Climate change presents significant challenges to traditional outdoor farming. Extreme weather events such as droughts, floods, and erratic temperature fluctuations have become more frequent, leading to crop failures, reduced yields, and economic losses. These challenges necessitate a shift toward more resilient and adaptive methods of food production, and vertical indoor farming may provide a key part of the solution.
The global population has reached 8 billion and is projected to rise to 8.5 billion by 2030 and 9.7 billion by 20501. With an ever-increasing human population comes an ever-increasing appetite and necessity for food. To meet this demand, it is estimated a doubling of global agricultural production by 20502 is necessary.
Fundamentally, farming methods haven’t changed for centuries and continue to extensively use resources such as land, water, energy, heavy machinery, fertilisers and pesticides – to grow our food. According to the World Resources Report: Creating a Sustainable Food Future3, 50% of the world’s vegetated land is being used for agriculture, consuming 90% of the water used by humanity. Such a large environmental footprint on an already resource-constrained world could limit the expansion of conventional agriculture to feed the world.
Traditional farming. Source: World Resources Report3
Traditional farming in an outdoor environment also faces the challenges of extreme and variable weather conditions as well as pest infestations4, which can affect yields and food production for farmers. Extreme weather events such as droughts and flooding have been known to cause widespread destruction of crops, resulting in billions of dollars5 of damage. The effects of these events touch the entire food supply chain through supply chain disruption, food insecurity and consumer price inflation.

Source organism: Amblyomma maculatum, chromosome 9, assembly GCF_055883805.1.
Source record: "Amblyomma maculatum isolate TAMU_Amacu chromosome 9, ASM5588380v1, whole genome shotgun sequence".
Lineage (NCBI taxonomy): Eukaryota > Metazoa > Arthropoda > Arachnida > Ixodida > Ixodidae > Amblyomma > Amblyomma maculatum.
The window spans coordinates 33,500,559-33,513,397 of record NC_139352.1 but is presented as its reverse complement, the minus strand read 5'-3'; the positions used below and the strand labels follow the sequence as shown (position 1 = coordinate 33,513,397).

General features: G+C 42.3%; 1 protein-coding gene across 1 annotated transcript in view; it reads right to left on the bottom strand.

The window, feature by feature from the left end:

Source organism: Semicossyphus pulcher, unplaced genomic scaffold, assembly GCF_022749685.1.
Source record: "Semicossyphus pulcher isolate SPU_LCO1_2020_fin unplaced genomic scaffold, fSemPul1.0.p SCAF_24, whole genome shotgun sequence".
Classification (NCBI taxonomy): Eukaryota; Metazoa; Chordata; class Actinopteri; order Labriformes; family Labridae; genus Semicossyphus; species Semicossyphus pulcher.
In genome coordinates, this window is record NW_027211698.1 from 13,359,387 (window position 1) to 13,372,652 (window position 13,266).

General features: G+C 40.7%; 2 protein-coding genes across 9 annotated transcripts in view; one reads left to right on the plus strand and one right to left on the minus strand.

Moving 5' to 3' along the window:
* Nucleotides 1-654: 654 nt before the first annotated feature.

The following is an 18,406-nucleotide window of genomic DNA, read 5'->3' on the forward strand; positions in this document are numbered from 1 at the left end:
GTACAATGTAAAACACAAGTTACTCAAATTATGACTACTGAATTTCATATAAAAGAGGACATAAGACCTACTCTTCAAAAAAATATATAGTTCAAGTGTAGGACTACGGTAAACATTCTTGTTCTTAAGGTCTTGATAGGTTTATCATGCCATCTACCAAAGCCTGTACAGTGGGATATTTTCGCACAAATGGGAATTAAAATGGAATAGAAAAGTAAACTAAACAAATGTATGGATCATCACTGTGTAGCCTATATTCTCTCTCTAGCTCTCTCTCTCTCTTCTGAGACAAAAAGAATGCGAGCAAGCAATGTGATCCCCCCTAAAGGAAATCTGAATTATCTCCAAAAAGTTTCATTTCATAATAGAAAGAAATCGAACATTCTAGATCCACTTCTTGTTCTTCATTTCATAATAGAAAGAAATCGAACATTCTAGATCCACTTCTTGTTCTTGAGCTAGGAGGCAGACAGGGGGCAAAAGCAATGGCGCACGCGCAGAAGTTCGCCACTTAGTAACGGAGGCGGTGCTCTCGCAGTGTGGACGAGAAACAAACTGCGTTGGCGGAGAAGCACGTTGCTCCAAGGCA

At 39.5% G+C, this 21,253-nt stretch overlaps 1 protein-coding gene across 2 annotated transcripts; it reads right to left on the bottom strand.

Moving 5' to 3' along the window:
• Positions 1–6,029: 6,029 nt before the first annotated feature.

Vertical indoor farming - part of the solution
As with many emerging technologies, patent filing statistics are a good indicator of the investment being made in research and development in a sector and vertical indoor farming is a sector that is 'on the rise' in more ways than one.
Vertical indoor farming involves the growth of crops in a closed, controlled and monitored environment, and is emerging as a viable and sustainable solution to ensure food security and mitigate the impact of climate change.
Vertical indoor crop farming provides significant benefits over conventional farming techniques:
- Optimised resource utilisation: Vertical indoor farms utilise limited space efficiently by stacking crops vertically, thus maximising yield per square foot. This approach allows for higher crop density and a reduced land footprint, making it suitable for urban environments where land availability is limited.
- Weather independence: By cultivating crops indoors, vertical farming eliminates dependence on favourable weather conditions. Controlled environments ensure stable temperatures, humidity levels, and lighting, minimising the risk of crop damage due to extreme weather events.
- Water efficiency: Vertical farms employ advanced irrigation systems such as hydroponics or aeroponics, which significantly reduce water usage compared to traditional farming methods. Recirculating systems and precise nutrient delivery enable water conservation and mitigate the impact of droughts.
- Year-round production: Traditional farming is often seasonal, limiting the availability and variety of fresh produce. Vertical indoor farming enables year-round production, providing a consistent and reliable supply of fresh food regardless of external climatic conditions.
- Reduced carbon footprint: Vertical indoor farming minimises transportation distances, as crops can be grown closer to urban centres, reducing carbon emissions associated with long-distance transportation. Additionally, the controlled environment reduces the need for pesticides and fertilisers, further lowering the environmental impact.